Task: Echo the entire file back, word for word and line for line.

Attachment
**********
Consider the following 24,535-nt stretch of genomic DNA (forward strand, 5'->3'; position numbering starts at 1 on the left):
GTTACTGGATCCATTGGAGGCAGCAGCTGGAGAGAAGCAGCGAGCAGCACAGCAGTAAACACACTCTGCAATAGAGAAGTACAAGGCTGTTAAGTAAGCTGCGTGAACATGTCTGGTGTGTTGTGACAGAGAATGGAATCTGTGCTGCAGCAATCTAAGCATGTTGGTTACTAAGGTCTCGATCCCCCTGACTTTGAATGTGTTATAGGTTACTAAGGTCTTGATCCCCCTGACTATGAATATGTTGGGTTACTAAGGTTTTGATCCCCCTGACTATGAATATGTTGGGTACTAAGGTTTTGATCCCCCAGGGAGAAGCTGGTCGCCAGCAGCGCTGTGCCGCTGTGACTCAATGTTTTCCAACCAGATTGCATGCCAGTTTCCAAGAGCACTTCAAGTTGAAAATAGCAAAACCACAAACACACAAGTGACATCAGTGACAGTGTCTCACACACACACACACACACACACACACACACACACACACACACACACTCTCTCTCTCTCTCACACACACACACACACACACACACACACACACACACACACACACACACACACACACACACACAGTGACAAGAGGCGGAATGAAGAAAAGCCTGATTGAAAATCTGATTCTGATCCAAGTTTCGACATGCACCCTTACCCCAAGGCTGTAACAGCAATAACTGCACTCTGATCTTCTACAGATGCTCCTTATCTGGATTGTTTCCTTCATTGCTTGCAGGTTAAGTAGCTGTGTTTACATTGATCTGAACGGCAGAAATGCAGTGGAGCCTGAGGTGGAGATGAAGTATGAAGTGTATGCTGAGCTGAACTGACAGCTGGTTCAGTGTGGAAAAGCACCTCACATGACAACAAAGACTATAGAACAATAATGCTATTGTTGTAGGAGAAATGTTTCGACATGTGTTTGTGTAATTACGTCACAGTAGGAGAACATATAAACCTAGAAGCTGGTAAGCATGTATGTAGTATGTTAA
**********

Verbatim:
Consider the following 24,535-nt stretch of genomic DNA (forward strand, 5'->3'; position numbering starts at 1 on the left):
GTTACTGGATCCATTGGAGGCAGCAGCTGGAGAGAAGCAGCGAGCAGCACAGCAGTAAACACACTCTGCAATAGAGAAGTACAAGGCTGTTAAGTAAGCTGCGTGAACATGTCTGGTGTGTTGTGACAGAGAATGGAATCTGTGCTGCAGCAATCTAAGCATGTTGGTTACTAAGGTCTCGATCCCCCTGACTTTGAATGTGTTATAGGTTACTAAGGTCTTGATCCCCCTGACTATGAATATGTTGGGTTACTAAGGTTTTGATCCCCCTGACTATGAATATGTTGGGTACTAAGGTTTTGATCCCCCAGGGAGAAGCTGGTCGCCAGCAGCGCTGTGCCGCTGTGACTCAATGTTTTCCAACCAGATTGCATGCCAGTTTCCAAGAGCACTTCAAGTTGAAAATAGCAAAACCACAAACACACAAGTGACATCAGTGACAGTGTCTCACACACACACACACACACACACACACACACACACACACACACACACTCTCTCTCTCTCTCACACACACACACACACACACACACACACACACACACACACACACACACACACACACACACACAGTGACAAGAGGCGGAATGAAGAAAAGCCTGATTGAAAATCTGATTCTGATCCAAGTTTCGACATGCACCCTTACCCCAAGGCTGTAACAGCAATAACTGCACTCTGATCTTCTACAGATGCTCCTTATCTGGATTGTTTCCTTCATTGCTTGCAGGTTAAGTAGCTGTGTTTACATTGATCTGAACGGCAGAAATGCAGTGGAGCCTGAGGTGGAGATGAAGTATGAAGTGTATGCTGAGCTGAACTGACAGCTGGTTCAGTGTGGAAAAGCACCTCACATGACAACAAAGACTATAGAACAATAATGCTATTGTTGTAGGAGAAATGTTTCGACATGTGTTTGTGTAATTACGTCACAGTAGGAGAACATATAAACCTAGAAGCTGGTAAGCATGTATGTAGTATGTTAA